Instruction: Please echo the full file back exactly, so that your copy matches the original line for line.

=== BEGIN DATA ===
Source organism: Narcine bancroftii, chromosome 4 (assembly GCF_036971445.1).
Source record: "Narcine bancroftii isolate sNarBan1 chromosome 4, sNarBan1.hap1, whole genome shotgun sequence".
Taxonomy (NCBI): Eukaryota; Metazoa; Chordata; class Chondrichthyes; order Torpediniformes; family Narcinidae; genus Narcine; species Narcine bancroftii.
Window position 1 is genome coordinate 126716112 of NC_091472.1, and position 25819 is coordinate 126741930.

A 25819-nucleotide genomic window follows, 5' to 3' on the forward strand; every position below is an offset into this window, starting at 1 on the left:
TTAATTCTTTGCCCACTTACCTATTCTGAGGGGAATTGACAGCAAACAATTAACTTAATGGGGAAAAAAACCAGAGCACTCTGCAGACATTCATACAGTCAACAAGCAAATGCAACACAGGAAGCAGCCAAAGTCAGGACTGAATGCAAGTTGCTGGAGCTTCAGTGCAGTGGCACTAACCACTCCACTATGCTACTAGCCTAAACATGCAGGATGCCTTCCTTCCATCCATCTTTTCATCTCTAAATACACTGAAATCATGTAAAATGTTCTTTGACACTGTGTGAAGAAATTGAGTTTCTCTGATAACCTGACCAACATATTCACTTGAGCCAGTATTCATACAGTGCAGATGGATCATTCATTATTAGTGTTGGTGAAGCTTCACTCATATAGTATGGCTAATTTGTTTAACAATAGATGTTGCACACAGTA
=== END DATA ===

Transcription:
Source organism: Narcine bancroftii, chromosome 4 (assembly GCF_036971445.1).
Source record: "Narcine bancroftii isolate sNarBan1 chromosome 4, sNarBan1.hap1, whole genome shotgun sequence".
Taxonomy (NCBI): Eukaryota; Metazoa; Chordata; class Chondrichthyes; order Torpediniformes; family Narcinidae; genus Narcine; species Narcine bancroftii.
Window position 1 is genome coordinate 126716112 of NC_091472.1, and position 25819 is coordinate 126741930.

A 25819-nucleotide genomic window follows, 5' to 3' on the forward strand; every position below is an offset into this window, starting at 1 on the left:
TTAATTCTTTGCCCACTTACCTATTCTGAGGGGAATTGACAGCAAACAATTAACTTAATGGGGAAAAAAACCAGAGCACTCTGCAGACATTCATACAGTCAACAAGCAAATGCAACACAGGAAGCAGCCAAAGTCAGGACTGAATGCAAGTTGCTGGAGCTTCAGTGCAGTGGCACTAACCACTCCACTATGCTACTAGCCTAAACATGCAGGATGCCTTCCTTCCATCCATCTTTTCATCTCTAAATACACTGAAATCATGTAAAATGTTCTTTGACACTGTGTGAAGAAATTGAGTTTCTCTGATAACCTGACCAACATATTCACTTGAGCCAGTATTCATACAGTGCAGATGGATCATTCATTATTAGTGTTGGTGAAGCTTCACTCATATAGTATGGCTAATTTGTTTAACAATAGATGTTGCACACAGTA